MusicDNA Attempts To Oust MP3 At Top Digital Music File Format - HotHardware
MusicDNA Attempts To Oust MP3 At Top Digital Music File Format

MusicDNA Attempts To Oust MP3 At Top Digital Music File Format

The replacement of the MP3 has been coming forever, or so we've heard, but the ubiquitous file format has yet to really be toppled by anything else. Apple's AAC format is highly popular amongst iPod and iPhone users, but by and large, the de facto music format when it comes to digital is MP3. One has to assume that the format's run will end at some point, though, just as VHS and DVD runs ended when newer, larger and more clear formats were developed.

Is this the end for MP3? Only time will tell, but a leading tech company is hoping to launch a new digital music file format that will add several features currently unavailable to MP3. Things like embedded lyrics/artwork would be included, but the real kicker is that these files could be sent updates from the artist or label in order to showcase news updated and tour images. The new music proposal is called MusicDNA, and astoundingly enough, it has the support of the creator of MP3. You might find it odd that the maker of MP3 would back something to eventually replace MP3, but we guess that's just the spirit of innovation at work.



BACH Technology also noted that anyone who downloaded a pirated MusicDNA format would still be able to play it back, but those future news updates would not reach the pirating user. We like this approach. It keeps DRM out of the equation, yet it still provides a legitimate reason for users to buy the file. It's one of the first win-win situations we can think of in the digital music industry.

BACH is currently looking for label and retail support, but we can't imagine that to be an easy chore. The company admits that early feedback is very positive, and the fact that MusicDNA files could be played back on any MP3 player (Apple's lineup included) makes things all the more easier. A new file format wouldn't stand much of a chance, but it these files can step right in and work on every PC and portable music player created in past decade, then we actually see a glimmer of hope for success.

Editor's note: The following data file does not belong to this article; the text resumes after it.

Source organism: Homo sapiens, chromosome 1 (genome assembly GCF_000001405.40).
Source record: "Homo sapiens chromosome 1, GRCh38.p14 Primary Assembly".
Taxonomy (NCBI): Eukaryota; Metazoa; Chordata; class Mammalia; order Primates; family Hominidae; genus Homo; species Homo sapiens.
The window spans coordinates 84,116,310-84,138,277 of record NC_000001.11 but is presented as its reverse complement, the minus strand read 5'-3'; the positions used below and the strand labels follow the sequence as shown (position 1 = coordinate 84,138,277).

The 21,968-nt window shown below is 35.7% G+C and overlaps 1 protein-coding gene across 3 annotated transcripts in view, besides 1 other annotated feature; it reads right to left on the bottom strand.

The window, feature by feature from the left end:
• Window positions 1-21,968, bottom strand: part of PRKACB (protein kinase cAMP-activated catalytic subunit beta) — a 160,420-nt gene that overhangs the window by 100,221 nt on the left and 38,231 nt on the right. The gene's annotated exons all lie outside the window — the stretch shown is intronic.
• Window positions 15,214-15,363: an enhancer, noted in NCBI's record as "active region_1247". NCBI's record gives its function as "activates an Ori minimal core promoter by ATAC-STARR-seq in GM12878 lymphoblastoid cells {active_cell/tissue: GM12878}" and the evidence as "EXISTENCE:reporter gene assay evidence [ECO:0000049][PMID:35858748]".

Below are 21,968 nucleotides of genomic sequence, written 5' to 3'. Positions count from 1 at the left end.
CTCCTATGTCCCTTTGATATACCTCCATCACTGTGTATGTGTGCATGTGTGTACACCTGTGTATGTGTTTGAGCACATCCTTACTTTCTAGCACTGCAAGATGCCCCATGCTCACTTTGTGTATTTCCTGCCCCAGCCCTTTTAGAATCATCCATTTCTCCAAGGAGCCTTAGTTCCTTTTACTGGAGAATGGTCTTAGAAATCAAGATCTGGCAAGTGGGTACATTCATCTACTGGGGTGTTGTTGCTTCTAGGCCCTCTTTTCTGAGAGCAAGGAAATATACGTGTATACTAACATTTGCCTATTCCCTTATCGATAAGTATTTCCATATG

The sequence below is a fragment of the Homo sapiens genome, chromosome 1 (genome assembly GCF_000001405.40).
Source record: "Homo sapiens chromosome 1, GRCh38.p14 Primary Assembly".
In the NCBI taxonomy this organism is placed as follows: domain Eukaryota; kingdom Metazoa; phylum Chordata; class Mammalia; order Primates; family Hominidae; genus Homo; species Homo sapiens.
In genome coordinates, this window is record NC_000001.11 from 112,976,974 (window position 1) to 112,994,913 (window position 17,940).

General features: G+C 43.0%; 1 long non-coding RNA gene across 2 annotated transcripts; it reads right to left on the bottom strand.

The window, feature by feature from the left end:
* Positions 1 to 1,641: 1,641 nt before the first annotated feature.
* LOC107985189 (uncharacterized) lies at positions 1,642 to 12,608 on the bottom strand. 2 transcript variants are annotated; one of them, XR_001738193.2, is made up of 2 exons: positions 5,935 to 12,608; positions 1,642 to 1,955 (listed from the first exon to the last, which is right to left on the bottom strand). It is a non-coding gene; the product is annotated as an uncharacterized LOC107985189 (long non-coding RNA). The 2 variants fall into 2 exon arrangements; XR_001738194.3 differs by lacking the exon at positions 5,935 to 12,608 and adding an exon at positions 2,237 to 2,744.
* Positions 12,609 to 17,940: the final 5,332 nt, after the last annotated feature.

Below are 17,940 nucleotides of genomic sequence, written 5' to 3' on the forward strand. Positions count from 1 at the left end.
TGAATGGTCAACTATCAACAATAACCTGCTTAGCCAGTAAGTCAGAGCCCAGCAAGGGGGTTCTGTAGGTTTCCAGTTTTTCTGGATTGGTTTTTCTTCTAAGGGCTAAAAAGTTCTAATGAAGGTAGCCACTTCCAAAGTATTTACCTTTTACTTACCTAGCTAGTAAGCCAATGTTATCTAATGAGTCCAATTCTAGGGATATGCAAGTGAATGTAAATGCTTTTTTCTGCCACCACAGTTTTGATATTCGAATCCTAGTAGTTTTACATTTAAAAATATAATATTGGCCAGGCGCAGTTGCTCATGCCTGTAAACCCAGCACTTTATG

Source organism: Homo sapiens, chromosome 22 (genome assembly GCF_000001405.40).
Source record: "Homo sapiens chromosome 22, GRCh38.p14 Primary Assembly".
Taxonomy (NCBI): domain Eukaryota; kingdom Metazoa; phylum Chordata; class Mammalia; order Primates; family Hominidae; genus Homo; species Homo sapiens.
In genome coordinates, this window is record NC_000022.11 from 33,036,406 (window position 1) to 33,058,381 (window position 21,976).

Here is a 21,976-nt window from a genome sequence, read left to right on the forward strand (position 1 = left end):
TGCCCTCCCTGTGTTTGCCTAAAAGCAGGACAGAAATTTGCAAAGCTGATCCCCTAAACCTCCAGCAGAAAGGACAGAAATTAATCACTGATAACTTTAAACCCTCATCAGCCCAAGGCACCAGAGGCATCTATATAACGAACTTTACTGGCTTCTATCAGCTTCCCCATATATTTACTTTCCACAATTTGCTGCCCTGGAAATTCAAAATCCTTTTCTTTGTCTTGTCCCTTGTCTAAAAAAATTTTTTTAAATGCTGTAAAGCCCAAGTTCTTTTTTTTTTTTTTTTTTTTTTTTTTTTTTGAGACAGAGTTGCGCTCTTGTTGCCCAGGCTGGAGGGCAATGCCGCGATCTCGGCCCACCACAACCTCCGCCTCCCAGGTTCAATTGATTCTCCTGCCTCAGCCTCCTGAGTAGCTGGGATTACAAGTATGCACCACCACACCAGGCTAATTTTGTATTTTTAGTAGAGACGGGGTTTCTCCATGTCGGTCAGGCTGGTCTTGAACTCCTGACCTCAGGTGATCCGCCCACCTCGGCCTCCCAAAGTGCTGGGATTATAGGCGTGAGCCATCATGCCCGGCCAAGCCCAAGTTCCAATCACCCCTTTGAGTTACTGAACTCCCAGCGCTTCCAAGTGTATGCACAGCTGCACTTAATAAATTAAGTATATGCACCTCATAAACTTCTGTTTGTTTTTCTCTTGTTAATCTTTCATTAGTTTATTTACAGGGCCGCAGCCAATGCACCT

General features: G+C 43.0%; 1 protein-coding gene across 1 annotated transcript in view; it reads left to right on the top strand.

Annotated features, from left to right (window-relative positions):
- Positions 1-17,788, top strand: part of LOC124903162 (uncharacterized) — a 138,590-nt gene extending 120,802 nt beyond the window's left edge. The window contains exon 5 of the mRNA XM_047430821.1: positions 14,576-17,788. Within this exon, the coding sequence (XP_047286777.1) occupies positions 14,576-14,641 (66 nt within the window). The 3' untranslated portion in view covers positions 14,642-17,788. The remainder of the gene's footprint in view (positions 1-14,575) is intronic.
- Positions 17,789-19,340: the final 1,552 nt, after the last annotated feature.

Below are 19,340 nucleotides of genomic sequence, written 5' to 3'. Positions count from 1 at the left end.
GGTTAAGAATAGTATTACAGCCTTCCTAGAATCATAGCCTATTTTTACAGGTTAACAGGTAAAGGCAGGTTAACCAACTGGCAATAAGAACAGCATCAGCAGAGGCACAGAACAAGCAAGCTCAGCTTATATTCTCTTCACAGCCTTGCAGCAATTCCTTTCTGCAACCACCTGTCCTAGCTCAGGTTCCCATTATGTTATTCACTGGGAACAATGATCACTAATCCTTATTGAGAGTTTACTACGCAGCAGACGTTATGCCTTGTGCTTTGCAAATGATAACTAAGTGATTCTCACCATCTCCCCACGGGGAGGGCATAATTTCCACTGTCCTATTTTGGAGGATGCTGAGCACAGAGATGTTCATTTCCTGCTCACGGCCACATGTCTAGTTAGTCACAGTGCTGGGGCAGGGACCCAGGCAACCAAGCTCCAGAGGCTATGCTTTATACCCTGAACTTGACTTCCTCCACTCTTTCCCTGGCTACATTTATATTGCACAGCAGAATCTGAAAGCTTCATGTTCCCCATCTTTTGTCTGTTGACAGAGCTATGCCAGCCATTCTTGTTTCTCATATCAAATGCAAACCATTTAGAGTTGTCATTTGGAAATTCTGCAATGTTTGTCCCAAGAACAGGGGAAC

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I heard that this format would only play static to people with copies of the files that weren't purchased, which I would see as the format dieing before it started. If there isn't any DRM type thing built in, as you say, it might be a worthwhile format to look into.

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I'm seeing a lot of spacing errors in the above article, such as "iPhoneusers" "atsome" "largerand" in the first paragraph. Formatting errors?

 

Anyway, back to the subject. As long as I can play non-DRM music, this doesn't affect me. Also, the part about the updates to the music files...does this mean the MusicDNA files will be constantly updating themselves whenever I connect to the internet? And will we be seeing a significant difference in size of the music files?

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gibbersome said:  "does this mean the MusicDNA files will be constantly updating themselves whenever I connect to the internet?"

I see it as somebody out in cyberspace looking at your music collection and making adjustments to it in the background and using YOUR bandwidth to do it. It doesn't get anymore "Big Brother" than this when they manage your music files for you. What records will they be keeping of your music collection? What's to stop them from delving deeper into your computer's nether regions if they already have Cart Blanche with the music folder? This idea has more holes in it than Swiss Cheese.